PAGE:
Shortly before the fatal dive, Lex Warner, 50, suffered severe lacerations to his liver after falling over on the deck of a chartered diving vessel.
His widow, Deborah, 42, is now planning to sue the diving company, claiming her husband was allowed to get into the water despite suffering those serious injuries.
Six weeks after his death, Mrs Warner suffered a miscarriage, triggered by the stress of losing her husband.
The inquest heard he died after jumping into the water on 14 August, 2012, minutes after being given the all-clear by skipper Andrew Cuthbertson. He began to suffer serious difficulties after diving to 88 metres and, despite being hauled to the surface, was pronounced dead.
His widow, who is bringing up their son, Vincent, who was nine months old when his father died, has vowed to sue Scapa Flow Charters, who ran the diving company, accusing them of negligence.
She told the inquest she had found out she was ten weeks pregnant while Mr Warner was on the boat, so called to tell him. She said he was delighted.
“He told me a dive planned that morning had been cancelled because of bad weather conditions,” she said. “He was still upbeat but was also excited about coming home. That was the last time I spoke to him.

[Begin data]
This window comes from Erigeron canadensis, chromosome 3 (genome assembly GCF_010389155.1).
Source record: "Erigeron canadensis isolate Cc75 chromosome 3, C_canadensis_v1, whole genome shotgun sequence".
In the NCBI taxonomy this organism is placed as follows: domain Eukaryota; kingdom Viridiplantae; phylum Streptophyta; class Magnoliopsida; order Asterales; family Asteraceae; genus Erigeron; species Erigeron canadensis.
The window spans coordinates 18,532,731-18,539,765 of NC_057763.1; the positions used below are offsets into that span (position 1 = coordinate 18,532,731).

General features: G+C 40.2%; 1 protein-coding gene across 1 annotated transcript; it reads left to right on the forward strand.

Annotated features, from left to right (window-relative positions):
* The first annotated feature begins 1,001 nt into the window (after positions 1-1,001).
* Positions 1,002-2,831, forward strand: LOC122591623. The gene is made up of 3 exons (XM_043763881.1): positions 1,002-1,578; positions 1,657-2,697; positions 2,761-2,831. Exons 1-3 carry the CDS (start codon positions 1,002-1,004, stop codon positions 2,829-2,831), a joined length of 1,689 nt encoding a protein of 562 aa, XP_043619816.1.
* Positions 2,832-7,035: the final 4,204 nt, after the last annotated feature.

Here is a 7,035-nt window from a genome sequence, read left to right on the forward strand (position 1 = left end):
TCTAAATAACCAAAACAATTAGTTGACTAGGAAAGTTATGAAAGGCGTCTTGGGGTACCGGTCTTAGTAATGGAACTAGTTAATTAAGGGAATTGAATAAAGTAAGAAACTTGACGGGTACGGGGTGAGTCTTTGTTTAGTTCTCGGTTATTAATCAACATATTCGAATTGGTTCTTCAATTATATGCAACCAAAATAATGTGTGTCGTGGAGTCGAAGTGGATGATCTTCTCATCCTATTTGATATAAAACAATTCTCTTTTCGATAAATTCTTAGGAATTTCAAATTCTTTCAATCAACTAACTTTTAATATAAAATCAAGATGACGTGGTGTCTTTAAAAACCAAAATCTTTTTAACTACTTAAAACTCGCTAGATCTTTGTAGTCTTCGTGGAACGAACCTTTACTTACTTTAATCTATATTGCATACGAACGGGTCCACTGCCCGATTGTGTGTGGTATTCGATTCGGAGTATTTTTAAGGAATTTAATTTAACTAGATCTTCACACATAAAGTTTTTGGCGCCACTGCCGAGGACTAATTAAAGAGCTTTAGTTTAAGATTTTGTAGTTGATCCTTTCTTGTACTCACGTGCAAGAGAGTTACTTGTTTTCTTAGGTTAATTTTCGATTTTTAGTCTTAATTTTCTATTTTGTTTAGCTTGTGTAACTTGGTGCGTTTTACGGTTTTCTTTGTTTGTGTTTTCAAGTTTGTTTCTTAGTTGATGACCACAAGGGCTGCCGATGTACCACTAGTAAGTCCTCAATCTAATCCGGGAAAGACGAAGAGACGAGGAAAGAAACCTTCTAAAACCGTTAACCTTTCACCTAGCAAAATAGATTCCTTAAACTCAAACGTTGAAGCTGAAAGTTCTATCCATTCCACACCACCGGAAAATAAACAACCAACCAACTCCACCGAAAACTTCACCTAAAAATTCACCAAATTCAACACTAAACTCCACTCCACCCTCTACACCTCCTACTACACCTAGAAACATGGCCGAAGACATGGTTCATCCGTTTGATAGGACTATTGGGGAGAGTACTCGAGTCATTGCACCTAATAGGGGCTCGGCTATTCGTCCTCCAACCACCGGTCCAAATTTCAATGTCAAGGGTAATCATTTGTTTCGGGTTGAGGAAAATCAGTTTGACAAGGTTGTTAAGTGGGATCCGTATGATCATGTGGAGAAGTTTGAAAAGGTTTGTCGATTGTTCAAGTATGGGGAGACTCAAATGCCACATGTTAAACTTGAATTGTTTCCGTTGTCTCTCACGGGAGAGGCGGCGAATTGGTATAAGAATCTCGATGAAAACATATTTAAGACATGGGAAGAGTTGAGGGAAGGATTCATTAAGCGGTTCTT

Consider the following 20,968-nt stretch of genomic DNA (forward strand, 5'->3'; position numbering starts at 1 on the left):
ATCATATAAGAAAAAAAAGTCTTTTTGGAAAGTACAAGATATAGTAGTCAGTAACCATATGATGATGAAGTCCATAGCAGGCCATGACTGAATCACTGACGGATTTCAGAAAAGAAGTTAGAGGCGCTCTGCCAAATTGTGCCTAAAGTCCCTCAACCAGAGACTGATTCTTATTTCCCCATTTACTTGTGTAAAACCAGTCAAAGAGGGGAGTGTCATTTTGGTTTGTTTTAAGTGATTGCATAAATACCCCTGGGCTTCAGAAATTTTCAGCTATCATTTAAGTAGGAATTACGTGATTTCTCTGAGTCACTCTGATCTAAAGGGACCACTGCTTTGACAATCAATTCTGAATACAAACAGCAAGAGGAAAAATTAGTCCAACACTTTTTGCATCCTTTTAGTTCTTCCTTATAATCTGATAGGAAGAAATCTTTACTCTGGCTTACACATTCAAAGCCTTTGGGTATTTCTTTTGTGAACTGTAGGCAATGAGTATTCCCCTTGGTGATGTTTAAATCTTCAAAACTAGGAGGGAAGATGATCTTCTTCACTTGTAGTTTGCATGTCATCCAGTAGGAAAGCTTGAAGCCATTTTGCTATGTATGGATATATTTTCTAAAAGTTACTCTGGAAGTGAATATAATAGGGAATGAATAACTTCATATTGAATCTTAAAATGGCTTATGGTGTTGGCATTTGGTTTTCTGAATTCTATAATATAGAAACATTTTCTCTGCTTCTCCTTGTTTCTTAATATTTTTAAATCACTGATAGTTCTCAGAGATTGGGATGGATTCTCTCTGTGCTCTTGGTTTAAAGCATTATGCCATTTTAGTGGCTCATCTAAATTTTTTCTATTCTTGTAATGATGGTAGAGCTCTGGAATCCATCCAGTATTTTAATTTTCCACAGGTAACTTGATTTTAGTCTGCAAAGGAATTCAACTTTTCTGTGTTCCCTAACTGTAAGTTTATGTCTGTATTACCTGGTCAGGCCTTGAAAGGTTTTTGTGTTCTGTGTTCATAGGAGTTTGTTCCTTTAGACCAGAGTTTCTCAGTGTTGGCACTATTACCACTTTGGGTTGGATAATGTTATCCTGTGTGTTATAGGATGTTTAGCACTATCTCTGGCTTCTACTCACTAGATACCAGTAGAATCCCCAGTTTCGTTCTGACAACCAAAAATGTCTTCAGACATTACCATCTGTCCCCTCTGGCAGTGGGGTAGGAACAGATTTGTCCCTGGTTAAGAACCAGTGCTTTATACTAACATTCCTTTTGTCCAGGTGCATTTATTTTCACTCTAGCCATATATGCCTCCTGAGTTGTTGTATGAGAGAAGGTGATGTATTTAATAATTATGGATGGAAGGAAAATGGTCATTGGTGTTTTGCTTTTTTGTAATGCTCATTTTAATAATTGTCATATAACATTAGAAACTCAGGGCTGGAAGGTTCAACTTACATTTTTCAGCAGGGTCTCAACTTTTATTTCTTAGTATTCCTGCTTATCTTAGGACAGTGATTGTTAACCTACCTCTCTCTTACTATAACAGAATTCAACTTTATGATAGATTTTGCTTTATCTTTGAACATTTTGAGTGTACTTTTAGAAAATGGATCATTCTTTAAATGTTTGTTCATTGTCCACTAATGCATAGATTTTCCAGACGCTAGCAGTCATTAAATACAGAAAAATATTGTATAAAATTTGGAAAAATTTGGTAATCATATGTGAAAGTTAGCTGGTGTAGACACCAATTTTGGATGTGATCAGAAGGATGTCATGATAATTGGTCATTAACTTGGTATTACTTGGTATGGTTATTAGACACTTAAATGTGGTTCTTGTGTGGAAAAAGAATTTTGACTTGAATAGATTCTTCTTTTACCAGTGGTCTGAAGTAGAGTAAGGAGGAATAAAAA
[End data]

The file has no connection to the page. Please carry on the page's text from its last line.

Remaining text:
“I was actually told by police that Lex had drowned because no-one knew about the fall at that time. It was only when I went to Scotland for the post-mortem that I found out he had sustained injuries not consistent with diving.
“There have been two other deaths of divers using these boats since 2007.”
She added: “Lex was a real joker, but he was very serious about his diving. He would never have jeopardised his safety.
“Since the day it happened, I’ve not cried because I need to know exactly what happened before I can have any sort of closure. I believe the organisers of the dive did not carry out the proper checks on Lex after he fell. They let him carry on the dive when he was clearly badly injured.
“I do not believe justice has been served for Lex and I want to avoid this kind of avoidable tragedy happening again.”
Mr Warner, a building company director from Sutton Coldfield in the West Midlands, was on board the Jean Elaine when he slipped on deck and suffered the liver injuries.
He then dived to 88 metres but began to feel unwell and launched a desperate bid to return to the surface.
But by the time he was hauled out of the water by Mr Cuthbertson, he had stopped breathing and attempts to resuscitate him failed.
At the inquest in Birmingham, Captain Gavin Pritchard, an inspector for the Marine Accidents Investigation Branch, said Mr Warner’s diving group had not been warned of the dangers of walking on deck in full diving gear.
“There was no evidence of a formal risk assessment of a fully-dressed diver moving from the seated position to the point of entry into the water.
“It was our recommendation to conduct a thorough review of the safety arrangements to minimise risk to divers as they prepare to enter the water.”
He added: “The severity of the injuries was such that if he had not dived, his condition would have still reached serious medical emergency level.”
Coroner Louise Hunt recorded a verdict of accidental death.